1010.team – is your daily personal feed about IT, new technologies, internet business, startups, cryptocurrency, cybersecurity.
We publish information only from trusted sources.
Be aware of the latest IT news with us.
A conversational AI system that listens, learns, and challenges:
Relativity Space has finally launched its 3D-printed rocket after multiple scrubbed attempts, but the results are decidedly mixed. The startup’s Terran 1 vehicle successfully lifted off from Cape Canaveral late Wednesday, but it failed to reach orbit after the second stage engine ignited only momentarily. It’s not clear what led to the failure, but Relativity is promising updates in the “coming days.”
The company still characterizes the mission as an accomplishment. Terran 1 endured Max-Q (maximum dynamic pressure), the moment expected to place the most stress on the 3D-printed design. The rocket wasn’t carrying a customer payload. Instead, it carried the first metal produced from Relativity’s 3D printing system.
As CNNexplains, the two previous launch attempts were plagued with problems. Relatively had trouble cooling propellant in time for the first liftoff, while the second was hampered by both a wayward boat and a software flaw that prompted an automatic engine cutoff shortly after ignition.
Relativity is using the expendable Terran 1 to demonstrate the viability of its 3D printing technique ahead of the reusable Terran R rocket’s planned 2024 launch. The manufacturing process theoretically provides simpler, more reliable rockets that are cheaper to make and can be ready within weeks. That, in turn, could lower the costs of delivering satellites and experiments into orbit.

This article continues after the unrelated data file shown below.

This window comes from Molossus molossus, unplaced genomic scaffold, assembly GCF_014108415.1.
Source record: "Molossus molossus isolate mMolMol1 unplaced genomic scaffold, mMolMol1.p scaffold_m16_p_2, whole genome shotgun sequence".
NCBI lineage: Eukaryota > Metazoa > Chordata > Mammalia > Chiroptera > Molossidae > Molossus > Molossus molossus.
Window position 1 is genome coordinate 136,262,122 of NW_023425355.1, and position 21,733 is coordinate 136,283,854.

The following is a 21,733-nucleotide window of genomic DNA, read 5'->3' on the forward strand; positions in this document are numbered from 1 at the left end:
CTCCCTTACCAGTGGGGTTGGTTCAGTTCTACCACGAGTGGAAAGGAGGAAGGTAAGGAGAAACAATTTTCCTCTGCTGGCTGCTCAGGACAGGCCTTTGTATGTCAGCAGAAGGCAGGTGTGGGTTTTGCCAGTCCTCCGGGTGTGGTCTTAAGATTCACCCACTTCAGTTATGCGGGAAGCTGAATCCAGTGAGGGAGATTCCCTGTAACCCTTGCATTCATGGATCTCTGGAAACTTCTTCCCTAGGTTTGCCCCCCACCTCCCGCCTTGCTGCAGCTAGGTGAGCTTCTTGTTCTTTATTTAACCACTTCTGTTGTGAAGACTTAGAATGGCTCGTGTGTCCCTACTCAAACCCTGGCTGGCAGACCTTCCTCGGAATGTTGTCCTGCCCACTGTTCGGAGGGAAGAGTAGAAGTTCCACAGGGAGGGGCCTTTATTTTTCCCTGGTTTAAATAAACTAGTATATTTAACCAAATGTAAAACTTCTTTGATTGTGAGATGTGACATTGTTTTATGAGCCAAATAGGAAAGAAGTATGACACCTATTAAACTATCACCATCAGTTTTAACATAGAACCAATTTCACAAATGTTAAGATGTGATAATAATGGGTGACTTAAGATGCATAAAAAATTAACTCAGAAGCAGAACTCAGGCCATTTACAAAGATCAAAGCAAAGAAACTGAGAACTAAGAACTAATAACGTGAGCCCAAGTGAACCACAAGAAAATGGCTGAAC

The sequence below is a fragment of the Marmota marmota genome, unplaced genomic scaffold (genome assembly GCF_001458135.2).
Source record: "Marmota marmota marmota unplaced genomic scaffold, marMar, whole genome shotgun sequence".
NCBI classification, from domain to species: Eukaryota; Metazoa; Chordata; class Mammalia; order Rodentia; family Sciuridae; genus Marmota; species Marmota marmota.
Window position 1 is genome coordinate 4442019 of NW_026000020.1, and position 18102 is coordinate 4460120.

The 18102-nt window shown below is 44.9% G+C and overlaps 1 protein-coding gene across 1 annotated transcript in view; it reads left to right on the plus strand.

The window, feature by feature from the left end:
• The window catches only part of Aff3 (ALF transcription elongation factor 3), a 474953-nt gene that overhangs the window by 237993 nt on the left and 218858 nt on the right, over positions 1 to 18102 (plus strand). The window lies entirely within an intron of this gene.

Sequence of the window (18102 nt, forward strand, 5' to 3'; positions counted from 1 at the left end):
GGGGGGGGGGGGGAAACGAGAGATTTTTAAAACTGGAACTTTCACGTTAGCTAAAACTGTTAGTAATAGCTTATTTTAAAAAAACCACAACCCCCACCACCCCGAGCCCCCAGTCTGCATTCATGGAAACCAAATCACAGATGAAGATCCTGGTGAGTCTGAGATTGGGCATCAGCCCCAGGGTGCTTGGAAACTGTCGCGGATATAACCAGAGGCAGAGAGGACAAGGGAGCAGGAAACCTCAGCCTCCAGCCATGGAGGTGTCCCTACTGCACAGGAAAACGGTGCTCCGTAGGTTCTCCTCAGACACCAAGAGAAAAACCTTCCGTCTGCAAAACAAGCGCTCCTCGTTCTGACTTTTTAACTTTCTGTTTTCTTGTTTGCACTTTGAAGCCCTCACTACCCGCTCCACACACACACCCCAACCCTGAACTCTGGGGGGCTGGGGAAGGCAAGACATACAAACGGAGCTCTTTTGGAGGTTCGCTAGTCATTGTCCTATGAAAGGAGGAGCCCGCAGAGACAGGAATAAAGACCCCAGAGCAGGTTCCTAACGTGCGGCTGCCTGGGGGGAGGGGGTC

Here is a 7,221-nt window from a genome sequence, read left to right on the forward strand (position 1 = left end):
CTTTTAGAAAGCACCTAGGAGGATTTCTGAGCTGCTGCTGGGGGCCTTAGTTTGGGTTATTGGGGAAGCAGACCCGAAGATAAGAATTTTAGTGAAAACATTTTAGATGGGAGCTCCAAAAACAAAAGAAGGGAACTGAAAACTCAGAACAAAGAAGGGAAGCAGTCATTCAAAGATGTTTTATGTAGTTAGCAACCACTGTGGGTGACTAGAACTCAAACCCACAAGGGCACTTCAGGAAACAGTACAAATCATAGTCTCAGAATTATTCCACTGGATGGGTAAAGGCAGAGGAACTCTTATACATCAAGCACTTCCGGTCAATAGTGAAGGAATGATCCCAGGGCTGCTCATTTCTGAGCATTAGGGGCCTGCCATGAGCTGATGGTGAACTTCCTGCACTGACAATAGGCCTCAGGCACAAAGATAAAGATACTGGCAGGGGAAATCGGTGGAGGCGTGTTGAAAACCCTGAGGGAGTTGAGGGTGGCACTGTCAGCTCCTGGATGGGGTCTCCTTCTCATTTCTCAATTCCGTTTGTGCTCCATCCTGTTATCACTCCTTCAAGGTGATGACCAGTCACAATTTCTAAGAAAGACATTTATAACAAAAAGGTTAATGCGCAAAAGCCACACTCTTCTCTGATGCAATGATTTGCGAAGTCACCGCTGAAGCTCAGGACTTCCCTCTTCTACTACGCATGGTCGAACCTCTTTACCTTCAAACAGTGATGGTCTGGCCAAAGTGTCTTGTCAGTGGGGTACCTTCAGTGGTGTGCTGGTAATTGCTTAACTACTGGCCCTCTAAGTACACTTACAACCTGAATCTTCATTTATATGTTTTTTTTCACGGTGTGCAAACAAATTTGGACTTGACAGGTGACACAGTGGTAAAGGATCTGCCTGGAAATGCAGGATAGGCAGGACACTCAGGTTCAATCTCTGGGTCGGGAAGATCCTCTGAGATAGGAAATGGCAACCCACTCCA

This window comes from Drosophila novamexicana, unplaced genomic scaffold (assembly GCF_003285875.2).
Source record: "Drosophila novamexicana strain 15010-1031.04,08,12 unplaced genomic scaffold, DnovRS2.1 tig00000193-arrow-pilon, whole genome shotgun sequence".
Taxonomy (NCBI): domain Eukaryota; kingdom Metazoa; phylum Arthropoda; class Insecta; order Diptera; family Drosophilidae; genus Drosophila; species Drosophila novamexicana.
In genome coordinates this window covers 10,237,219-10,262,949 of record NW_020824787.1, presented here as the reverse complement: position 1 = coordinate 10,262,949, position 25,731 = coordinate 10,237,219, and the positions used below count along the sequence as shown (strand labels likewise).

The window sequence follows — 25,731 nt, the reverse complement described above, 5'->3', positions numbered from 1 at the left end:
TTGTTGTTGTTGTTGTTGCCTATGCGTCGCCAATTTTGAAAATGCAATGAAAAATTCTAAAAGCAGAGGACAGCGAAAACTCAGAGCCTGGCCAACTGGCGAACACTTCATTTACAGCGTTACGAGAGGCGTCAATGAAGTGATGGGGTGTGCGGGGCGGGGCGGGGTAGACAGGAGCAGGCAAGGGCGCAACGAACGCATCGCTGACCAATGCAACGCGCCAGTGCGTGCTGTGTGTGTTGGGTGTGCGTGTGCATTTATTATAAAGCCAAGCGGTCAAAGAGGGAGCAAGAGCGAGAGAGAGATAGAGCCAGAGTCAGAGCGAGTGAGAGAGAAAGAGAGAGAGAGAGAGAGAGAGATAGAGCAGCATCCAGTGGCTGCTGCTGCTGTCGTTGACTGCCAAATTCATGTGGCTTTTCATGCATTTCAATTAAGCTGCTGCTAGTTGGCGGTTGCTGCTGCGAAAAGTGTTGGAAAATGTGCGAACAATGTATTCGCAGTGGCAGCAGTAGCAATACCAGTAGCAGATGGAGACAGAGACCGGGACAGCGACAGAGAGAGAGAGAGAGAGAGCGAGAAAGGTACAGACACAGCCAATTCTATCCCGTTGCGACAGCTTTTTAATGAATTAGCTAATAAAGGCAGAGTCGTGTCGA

While this launch represents progress, there’s mounting pressure to complete testing. Relativity already has contracts that include launching OneWeb satellites and Impulse Space’s commercial Mars mission. There’s also the simple matter of competition: rivals like SpaceX, Blue Origin and Rocket Lab aren’t standing still, and any setbacks limit Relativity’s chances to win business.
This article originally appeared on Engadget at https://www.engadget.com/relativity-space-launched-its-3d-printed-rocket-but-failed-to-reach-orbit-153502328.html?src=rss
After 15 years in space, NASA’s AIM mission is ending. In a brief blog post spotted by Gizmodo, the agency said Thursday it was ending operational support for the spacecraft due to a battery power failure. NASA first noticed issues with AIM’s battery in 2019, but the probe was still sending a “significant amount of data” back to Earth. Following another recent decline in battery power, NASA says AIM has become unresponsive. The AIM team will monitor the spacecraft for another two weeks in case it reboots, but judging from the tone of NASA’s post, the agency isn’t holding its breath.